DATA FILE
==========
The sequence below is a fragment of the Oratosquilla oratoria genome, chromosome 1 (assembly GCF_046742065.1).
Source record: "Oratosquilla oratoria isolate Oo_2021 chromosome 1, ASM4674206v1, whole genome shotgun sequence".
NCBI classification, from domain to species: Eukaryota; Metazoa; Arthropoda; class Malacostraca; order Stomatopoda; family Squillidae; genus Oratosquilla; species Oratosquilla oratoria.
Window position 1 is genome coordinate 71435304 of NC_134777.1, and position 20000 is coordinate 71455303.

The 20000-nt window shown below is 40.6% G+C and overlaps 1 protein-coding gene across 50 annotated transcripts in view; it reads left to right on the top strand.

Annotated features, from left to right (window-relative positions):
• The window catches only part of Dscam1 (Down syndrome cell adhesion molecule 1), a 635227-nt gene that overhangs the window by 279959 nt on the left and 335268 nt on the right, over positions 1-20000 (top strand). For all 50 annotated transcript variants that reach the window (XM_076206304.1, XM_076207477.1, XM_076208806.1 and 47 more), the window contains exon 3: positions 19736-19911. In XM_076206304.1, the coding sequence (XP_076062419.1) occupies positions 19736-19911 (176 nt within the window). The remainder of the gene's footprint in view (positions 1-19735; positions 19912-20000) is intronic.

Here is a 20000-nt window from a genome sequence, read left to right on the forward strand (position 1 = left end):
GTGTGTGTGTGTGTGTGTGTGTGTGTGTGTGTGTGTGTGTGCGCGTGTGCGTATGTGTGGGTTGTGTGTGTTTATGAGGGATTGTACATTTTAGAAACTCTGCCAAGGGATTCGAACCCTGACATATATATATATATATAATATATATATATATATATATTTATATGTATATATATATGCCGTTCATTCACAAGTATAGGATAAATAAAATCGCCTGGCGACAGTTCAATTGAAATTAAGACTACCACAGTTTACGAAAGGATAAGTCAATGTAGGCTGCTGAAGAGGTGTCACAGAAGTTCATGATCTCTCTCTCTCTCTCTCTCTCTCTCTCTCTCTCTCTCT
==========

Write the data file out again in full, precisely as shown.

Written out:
The sequence below is a fragment of the Oratosquilla oratoria genome, chromosome 1 (assembly GCF_046742065.1).
Source record: "Oratosquilla oratoria isolate Oo_2021 chromosome 1, ASM4674206v1, whole genome shotgun sequence".
NCBI classification, from domain to species: Eukaryota; Metazoa; Arthropoda; class Malacostraca; order Stomatopoda; family Squillidae; genus Oratosquilla; species Oratosquilla oratoria.
Window position 1 is genome coordinate 71435304 of NC_134777.1, and position 20000 is coordinate 71455303.

The 20000-nt window shown below is 40.6% G+C and overlaps 1 protein-coding gene across 50 annotated transcripts in view; it reads left to right on the top strand.

Annotated features, from left to right (window-relative positions):
• The window catches only part of Dscam1 (Down syndrome cell adhesion molecule 1), a 635227-nt gene that overhangs the window by 279959 nt on the left and 335268 nt on the right, over positions 1-20000 (top strand). For all 50 annotated transcript variants that reach the window (XM_076206304.1, XM_076207477.1, XM_076208806.1 and 47 more), the window contains exon 3: positions 19736-19911. In XM_076206304.1, the coding sequence (XP_076062419.1) occupies positions 19736-19911 (176 nt within the window). The remainder of the gene's footprint in view (positions 1-19735; positions 19912-20000) is intronic.

Here is a 20000-nt window from a genome sequence, read left to right on the forward strand (position 1 = left end):
GTGTGTGTGTGTGTGTGTGTGTGTGTGTGTGTGTGTGTGTGCGCGTGTGCGTATGTGTGGGTTGTGTGTGTTTATGAGGGATTGTACATTTTAGAAACTCTGCCAAGGGATTCGAACCCTGACATATATATATATATATAATATATATATATATATATATTTATATGTATATATATATGCCGTTCATTCACAAGTATAGGATAAATAAAATCGCCTGGCGACAGTTCAATTGAAATTAAGACTACCACAGTTTACGAAAGGATAAGTCAATGTAGGCTGCTGAAGAGGTGTCACAGAAGTTCATGATCTCTCTCTCTCTCTCTCTCTCTCTCTCTCTCTCTCTCT